Italy may be terrified of the prospect of a promotion/relegation system in the Six Nations but the reality is that they are making the case for it themselves.
Italy’s Six Nations campaign this year: five games, five losses, 203 points conceded at an average of 41 per match – not pretty figures.
Even uglier was last season when they only posted 50 points or their 2016 effort when they shipped 224.
Needless to say, they did not win a single match of either tournament, replicating their total this time around.
The Azzurri sit in lowly 14th according to World Rugby’s rankings, two places behind the men who would be kings – Georgia.
The Eastern Europeans are angling for a shot in the big time and want to showcase their talents by facing Italy in a test.
The prospect looked unlikely with Six Nations CEO John Feehan ruling it out before World Rugby stepped in to approve a match for the 2018 autumn internationals.
The result of that could be critical – should Italy lose, or even be pushed close, the pressure will mount for dialogue regarding breaking up the exclusivity of the current setup.
The fact that Georgia got so close to Wales in the 2017 autumn series has added wind to their sails.
Famously large crowds also gives them credibility, especially in a rugby world so intertwined with commercial interests.
But it is not just the Georgians who threaten Italy’s place – Romania, winners of the 2017 Rugby Europe Championship, also deserve an honourable mention.
Ultimately though, Georgia almost always win the tournament and represent the strongest baton holders of European rugby below the Six Nations level.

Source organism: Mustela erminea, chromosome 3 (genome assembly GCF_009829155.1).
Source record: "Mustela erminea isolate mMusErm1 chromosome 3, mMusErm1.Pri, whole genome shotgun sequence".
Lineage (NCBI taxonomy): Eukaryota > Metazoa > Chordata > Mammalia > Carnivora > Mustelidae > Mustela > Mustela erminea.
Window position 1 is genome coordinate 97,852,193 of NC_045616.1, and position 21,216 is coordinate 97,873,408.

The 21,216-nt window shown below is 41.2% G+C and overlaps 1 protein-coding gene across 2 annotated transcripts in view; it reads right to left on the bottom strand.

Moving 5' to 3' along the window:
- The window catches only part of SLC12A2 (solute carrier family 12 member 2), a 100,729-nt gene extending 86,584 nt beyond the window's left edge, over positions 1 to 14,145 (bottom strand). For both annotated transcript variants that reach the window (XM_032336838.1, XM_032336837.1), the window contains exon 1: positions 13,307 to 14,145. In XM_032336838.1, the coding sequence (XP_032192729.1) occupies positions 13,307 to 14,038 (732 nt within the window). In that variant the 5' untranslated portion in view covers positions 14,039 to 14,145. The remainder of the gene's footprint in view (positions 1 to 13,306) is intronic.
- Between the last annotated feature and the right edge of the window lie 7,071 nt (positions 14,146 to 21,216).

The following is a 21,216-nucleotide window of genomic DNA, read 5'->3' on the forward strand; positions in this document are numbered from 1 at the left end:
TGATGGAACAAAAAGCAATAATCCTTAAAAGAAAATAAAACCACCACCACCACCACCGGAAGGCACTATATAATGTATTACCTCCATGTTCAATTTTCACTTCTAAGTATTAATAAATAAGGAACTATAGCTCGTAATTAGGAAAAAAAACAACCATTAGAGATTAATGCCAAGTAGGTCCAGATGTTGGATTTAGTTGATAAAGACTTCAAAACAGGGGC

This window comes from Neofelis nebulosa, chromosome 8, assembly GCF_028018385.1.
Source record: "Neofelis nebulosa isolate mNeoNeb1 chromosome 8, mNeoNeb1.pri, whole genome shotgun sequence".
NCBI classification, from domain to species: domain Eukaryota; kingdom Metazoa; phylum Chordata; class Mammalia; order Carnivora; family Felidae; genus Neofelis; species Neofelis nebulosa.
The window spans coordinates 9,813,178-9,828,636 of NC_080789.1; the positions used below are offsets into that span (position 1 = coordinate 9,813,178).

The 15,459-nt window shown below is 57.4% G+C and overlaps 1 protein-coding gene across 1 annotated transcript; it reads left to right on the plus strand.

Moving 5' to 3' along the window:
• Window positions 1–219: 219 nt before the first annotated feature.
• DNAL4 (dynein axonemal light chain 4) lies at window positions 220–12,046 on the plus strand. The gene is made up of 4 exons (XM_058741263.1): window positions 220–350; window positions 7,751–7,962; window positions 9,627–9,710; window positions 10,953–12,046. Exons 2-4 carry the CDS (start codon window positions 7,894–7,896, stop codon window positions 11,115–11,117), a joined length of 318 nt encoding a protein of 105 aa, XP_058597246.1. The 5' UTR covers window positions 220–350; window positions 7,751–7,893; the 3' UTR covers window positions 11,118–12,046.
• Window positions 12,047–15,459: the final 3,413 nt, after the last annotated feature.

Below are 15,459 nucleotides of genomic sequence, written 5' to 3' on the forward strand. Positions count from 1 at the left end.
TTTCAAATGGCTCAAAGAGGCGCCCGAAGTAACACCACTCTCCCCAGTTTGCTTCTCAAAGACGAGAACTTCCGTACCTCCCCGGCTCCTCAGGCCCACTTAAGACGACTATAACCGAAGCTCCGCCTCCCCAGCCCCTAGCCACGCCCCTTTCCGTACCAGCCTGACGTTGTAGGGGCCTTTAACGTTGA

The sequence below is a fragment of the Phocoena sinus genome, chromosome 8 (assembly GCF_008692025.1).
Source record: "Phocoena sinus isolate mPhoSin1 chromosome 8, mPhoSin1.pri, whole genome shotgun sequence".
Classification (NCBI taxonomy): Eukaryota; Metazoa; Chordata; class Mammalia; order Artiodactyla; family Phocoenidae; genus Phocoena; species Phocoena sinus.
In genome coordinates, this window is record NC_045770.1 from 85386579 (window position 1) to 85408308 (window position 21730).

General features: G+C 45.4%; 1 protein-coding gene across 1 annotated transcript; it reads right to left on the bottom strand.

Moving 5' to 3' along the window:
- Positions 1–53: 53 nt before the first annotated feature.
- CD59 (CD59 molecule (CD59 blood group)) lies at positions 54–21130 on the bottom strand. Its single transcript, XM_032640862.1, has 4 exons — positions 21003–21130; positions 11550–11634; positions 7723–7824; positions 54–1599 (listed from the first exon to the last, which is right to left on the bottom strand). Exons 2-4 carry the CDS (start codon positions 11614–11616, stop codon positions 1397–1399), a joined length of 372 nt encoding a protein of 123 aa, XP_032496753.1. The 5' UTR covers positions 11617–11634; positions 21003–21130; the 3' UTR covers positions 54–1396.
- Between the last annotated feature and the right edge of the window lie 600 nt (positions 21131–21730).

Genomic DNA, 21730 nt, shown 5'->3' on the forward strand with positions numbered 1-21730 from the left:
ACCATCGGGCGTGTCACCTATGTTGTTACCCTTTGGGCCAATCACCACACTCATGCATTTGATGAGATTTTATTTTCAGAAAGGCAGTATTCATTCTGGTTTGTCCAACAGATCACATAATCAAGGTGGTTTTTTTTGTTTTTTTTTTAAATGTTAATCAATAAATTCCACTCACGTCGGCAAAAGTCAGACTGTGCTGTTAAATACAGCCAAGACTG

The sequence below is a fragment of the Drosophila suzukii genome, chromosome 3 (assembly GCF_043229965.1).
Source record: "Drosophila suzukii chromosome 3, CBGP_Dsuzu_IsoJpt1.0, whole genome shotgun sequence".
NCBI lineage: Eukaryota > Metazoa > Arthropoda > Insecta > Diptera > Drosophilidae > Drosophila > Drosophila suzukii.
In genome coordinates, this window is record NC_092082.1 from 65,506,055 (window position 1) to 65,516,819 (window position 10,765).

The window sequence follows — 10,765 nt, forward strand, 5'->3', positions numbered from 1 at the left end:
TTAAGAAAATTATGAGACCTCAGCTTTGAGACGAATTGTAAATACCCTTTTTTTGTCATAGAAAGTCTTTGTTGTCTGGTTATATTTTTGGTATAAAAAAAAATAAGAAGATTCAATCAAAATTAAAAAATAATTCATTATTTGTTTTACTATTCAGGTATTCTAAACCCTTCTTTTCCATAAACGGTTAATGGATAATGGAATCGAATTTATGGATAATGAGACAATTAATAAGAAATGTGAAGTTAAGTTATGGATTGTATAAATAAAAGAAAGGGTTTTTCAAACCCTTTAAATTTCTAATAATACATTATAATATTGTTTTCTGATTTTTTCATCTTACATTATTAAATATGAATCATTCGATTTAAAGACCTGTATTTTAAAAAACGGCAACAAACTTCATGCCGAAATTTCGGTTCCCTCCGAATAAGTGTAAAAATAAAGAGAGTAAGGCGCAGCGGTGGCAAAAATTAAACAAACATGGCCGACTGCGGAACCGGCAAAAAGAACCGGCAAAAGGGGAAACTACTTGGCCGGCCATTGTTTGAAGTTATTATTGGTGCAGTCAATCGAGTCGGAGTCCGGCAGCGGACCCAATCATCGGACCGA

If it is ever decided that the old Championship will adopt a promotion/relegation system, the debate over which form it will take could be intense.
The most likely option would be two playoff games, both home and away, between the wooden spoon recipients of the Six Nations and the winners of the Rugby Europe Championship with the aggregate score deciding the overall outcome.
The playoff system ensures that a team like Italy receives a second chance and stops the likes of rugby heartlands with chequered recent histories, such as France, dropping down with a whimper – that would be a disaster for the Six Nations’ accountants.
It is a fairly safe bet that such a feature would not be implemented, at least not initially, every season but rather every two years.
So what are the arguments for keeping the Italians on board?
Well, first of all, the most common cliché – Rome is a nice place for away fans to go for a game of rugby union.
That is true – speaking from personal experience – but plenty of football fans journey to Tbilisi for qualifying campaigns and have found the place to be charming.
The most convincing argument the Italians could put forward is their crowds: while the Georgians frequently top 30,000 fans at the National Stadium, the Azzurri can boast of regularly hitting twice that at their Stadio Olimpico home.
With a developing team (although this is an often-cited excuse in defence of Italy) featuring the likes of enigmatic new fullback Matteo Minozzi, recently named in the Six Nations Player of the Championship shortlist, there is also potential in the ranks.
All to play for then for Italy – they may prop up the table almost every time but they have a real chance to make a statement this autumn to silence the doubters and secure the status quo.
(Featured image: maresaDOs/flickr)